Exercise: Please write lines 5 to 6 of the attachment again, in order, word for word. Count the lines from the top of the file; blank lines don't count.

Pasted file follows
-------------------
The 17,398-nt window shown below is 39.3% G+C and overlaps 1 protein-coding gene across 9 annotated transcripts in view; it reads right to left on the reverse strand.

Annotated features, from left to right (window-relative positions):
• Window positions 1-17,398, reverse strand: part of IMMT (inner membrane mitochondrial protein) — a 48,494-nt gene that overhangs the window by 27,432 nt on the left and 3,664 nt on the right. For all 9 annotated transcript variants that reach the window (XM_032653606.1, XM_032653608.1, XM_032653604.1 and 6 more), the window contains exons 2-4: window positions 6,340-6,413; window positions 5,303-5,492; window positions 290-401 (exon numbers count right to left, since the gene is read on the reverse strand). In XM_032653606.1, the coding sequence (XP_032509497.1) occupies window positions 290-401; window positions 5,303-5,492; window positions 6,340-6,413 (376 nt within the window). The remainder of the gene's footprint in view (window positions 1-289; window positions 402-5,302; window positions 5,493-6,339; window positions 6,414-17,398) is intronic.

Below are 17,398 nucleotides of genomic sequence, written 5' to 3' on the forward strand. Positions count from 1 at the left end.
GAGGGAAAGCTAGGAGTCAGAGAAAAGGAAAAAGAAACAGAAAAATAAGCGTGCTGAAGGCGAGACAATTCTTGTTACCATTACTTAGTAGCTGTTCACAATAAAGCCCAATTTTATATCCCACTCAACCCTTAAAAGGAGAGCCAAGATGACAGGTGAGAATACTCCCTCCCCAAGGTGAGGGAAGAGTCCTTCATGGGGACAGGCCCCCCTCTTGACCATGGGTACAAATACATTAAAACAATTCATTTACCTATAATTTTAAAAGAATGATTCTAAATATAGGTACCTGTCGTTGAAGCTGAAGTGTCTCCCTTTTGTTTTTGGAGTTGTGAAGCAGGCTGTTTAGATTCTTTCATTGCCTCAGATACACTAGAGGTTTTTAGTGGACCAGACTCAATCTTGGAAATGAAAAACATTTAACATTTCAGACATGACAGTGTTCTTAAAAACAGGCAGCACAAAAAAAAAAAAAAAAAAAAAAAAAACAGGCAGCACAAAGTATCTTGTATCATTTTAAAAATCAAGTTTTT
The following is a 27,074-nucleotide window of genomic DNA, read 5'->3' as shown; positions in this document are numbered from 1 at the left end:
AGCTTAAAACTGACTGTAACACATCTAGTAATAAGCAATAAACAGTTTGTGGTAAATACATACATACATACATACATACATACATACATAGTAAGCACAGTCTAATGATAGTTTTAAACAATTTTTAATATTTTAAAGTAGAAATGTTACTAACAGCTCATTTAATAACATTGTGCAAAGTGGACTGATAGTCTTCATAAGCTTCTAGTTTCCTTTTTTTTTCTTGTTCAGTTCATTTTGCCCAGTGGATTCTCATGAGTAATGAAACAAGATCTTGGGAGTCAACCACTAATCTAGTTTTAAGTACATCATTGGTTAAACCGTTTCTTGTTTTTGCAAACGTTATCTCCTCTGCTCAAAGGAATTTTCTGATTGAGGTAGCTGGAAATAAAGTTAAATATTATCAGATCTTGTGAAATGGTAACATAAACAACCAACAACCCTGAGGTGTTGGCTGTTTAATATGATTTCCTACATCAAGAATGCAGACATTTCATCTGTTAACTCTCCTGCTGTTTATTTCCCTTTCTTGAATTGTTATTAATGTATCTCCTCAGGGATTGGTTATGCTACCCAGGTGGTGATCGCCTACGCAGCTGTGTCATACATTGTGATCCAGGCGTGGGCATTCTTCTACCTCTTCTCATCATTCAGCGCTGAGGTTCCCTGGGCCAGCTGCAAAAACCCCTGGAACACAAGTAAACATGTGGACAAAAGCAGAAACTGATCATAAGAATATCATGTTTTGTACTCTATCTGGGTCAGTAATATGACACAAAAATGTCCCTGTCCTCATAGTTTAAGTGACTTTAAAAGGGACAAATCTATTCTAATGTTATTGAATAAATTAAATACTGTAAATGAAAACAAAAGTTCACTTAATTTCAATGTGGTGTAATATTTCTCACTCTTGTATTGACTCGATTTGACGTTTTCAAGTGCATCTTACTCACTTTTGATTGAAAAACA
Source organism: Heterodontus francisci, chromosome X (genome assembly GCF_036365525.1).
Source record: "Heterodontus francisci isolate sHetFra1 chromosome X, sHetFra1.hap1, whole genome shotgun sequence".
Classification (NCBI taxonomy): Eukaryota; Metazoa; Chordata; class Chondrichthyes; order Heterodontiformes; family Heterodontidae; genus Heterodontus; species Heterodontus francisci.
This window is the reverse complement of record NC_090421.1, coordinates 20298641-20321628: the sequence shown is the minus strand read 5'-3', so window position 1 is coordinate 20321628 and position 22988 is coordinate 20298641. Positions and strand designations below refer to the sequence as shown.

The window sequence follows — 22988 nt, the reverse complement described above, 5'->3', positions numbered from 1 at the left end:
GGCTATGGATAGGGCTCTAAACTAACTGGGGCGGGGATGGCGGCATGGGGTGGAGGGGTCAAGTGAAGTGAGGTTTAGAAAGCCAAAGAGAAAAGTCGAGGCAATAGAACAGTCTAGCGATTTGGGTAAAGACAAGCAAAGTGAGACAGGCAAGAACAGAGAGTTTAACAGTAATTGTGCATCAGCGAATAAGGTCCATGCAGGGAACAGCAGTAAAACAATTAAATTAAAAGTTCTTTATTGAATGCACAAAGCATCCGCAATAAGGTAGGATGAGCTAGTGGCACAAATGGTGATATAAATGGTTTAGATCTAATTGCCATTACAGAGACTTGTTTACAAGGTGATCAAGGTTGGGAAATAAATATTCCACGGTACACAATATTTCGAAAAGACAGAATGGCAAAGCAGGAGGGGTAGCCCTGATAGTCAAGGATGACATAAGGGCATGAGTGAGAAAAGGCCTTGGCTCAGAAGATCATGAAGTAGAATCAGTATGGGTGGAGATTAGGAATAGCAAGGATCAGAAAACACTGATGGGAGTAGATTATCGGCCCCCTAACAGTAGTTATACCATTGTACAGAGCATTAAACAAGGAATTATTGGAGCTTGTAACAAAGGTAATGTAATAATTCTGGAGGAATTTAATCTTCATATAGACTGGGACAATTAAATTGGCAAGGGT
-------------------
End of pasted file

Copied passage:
GAGGGAAAGCTAGGAGTCAGAGAAAAGGAAAAAGAAACAGAAAAATAAGCGTGCTGAAGGCGAGACAATTCTTGTTACCATTACTTAGTAGCTGTTCACAATAAAGCCCAATTTTATATCCCACTCAACCCTTAAAAGGAGAGCCAAGATGACAGGTGAGAATACTCCCTCCCCAAGGTGAGGGAAGAGTCCTTCATGGGGACAGGCCCCCCTCTTGACCATGGGTACAAATACATTAAAACAATTCATTTACCTATAATTTTAAAAGAATGATTCTAAATATAGGTACCTGTCGTTGAAGCTGAAGTGTCTCCCTTTTGTTTTTGGAGTTGTGAAGCAGGCTGTTTAGATTCTTTCATTGCCTCAGATACACTAGAGGTTTTTAGTGGACCAGACTCAATCTTGGAAATGAAAAACATTTAACATTTCAGACATGACAGTGTTCTTAAAAACAGGCAGCACAAAAAAAAAAAAAAAAAAAAAAAAAACAGGCAGCACAAAGTATCTTGTATCATTTTAAAAATCAAGTTTTT
The following is a 27,074-nucleotide window of genomic DNA, read 5'->3' as shown; positions in this document are numbered from 1 at the left end: